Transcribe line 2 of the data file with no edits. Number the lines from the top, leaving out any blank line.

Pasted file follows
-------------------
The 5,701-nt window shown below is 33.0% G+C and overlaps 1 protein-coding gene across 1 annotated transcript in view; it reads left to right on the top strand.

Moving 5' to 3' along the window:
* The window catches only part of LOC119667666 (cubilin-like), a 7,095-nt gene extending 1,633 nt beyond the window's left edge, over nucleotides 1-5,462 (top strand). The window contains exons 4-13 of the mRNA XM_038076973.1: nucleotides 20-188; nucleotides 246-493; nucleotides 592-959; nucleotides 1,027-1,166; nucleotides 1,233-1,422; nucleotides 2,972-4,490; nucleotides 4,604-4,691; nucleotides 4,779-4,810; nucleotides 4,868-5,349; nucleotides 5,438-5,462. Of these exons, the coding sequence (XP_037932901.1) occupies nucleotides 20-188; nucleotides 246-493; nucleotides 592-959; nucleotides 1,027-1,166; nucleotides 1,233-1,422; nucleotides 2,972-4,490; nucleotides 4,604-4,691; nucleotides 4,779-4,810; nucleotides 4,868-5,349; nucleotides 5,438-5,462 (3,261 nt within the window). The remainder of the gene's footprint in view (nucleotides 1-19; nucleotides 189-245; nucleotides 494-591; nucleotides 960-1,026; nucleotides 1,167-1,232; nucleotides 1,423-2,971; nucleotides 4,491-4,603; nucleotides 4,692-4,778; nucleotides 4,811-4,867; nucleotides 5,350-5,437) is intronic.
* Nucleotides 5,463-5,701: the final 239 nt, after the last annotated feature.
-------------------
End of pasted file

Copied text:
Moving 5' to 3' along the window: